This week marks the 1-year anniversary of my Son, Alexander, coming home from his 70 day stay in University Hospital's Pediatric Intensive Care Unit and subsequent 20 day stay in an inpatient rehabilitation unit. (Please see the article
titled "Offering Love" for clarification on Alex's illness)
Reflecting on the past 12 months I am truly grateful for the family, friends, and strangers (that became friends) that helped us - in numerous ways - throughout the last year.
Before Alex's illness, I was the type of person that did not readily accept help from others for any reason. In fact, I prided myself on being able to handle just about everything - alone.
I never wanted to inconvenience anyone. I never wanted to burden someone else with my issues. I suppose I could have been labeled a "control freak". I was continually proving how "competent" I was. I never wanted to appear "weak" or "needy".
Being vulnerable and relying on someone else to fulfill a need was way outside of my comfort zone.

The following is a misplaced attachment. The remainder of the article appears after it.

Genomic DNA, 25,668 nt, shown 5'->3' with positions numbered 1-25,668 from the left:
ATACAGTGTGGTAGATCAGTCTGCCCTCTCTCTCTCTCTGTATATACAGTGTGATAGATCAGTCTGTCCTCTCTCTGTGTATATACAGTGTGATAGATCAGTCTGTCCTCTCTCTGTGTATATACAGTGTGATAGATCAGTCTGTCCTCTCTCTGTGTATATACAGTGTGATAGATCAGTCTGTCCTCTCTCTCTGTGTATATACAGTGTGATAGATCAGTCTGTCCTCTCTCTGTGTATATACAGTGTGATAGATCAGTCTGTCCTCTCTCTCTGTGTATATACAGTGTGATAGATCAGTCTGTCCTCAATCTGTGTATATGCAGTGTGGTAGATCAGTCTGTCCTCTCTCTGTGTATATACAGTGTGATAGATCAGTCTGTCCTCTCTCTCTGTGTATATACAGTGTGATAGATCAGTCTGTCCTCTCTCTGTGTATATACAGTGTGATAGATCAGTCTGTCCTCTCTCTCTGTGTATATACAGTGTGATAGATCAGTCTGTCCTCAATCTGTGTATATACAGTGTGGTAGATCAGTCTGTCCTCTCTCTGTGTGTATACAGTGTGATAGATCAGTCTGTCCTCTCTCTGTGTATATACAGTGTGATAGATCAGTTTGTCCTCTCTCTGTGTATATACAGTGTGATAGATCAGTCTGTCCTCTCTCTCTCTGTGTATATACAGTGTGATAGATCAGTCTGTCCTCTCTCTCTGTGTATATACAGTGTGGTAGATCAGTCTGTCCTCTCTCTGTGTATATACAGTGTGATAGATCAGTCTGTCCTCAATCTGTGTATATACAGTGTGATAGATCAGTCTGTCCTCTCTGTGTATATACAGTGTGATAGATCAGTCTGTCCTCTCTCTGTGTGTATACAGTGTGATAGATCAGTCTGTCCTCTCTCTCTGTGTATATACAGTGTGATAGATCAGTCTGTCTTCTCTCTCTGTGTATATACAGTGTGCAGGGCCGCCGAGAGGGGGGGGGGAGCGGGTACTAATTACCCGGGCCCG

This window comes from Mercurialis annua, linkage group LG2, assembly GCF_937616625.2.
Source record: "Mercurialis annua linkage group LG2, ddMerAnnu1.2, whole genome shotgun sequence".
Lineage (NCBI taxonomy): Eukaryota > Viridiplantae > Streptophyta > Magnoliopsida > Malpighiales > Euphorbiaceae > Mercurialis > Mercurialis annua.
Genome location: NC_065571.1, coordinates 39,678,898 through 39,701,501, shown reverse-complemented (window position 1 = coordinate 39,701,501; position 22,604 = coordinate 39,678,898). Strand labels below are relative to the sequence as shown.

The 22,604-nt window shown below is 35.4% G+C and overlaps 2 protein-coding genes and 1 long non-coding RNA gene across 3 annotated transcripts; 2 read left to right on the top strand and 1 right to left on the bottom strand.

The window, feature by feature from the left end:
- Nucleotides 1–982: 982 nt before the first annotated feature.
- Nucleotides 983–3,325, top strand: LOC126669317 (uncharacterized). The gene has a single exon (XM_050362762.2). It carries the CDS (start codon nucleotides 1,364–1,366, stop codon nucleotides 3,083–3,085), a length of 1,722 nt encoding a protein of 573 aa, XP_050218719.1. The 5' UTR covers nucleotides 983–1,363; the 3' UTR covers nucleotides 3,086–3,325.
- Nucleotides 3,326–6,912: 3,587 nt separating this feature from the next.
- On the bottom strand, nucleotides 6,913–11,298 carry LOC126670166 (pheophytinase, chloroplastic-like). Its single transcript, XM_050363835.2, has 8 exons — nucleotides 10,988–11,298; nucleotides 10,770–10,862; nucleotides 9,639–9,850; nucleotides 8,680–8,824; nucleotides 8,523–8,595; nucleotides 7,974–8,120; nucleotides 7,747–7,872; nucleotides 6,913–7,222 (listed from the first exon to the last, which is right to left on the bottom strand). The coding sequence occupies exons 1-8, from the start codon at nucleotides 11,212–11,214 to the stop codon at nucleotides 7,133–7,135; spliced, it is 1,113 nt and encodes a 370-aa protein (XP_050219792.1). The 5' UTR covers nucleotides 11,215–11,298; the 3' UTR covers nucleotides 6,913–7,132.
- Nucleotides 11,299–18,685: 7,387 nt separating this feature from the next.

I now recognize the reason that I could never ask for, nor, accept assistance was because I was operating from a place of pride...a very
selfish place indeed.
Being powerless humbles you, immediately alleviating you from a destructive sense of pride. My God was I powerless having a child so severely ill. I realized that I needed to set my pride aside and accept
- graciously - the help that was being offered.
I also realized this - by understating your situation or flippantly saying, "I'm fine", dismissing offers of help, in a time of need, does a huge disservice to not only you but to others as
Accepting help is honoring others with the gift of being able to take action and show their love to you when they might otherwise feel helpless.
One does not have to experience something as life altering as having
a critically ill child to change their stance on accepting help.
Know that it is okay to say yes to an offer of a meal when you are under the weather, to an offer of grocery shopping when you've injured your back or to the offer to listen
when you are down - you are not weak, incompetent or vulnerable.
It is strength of character, an inner knowing and maturity that is shown when we realize we need assistance and ask for it.
When we gratefully accept
help from others, we are honoring those around us who want to show us they care and love us in a tangible and meaningful way - We also honor ourselves and our needs when we graciously say, "yes, I accept your help".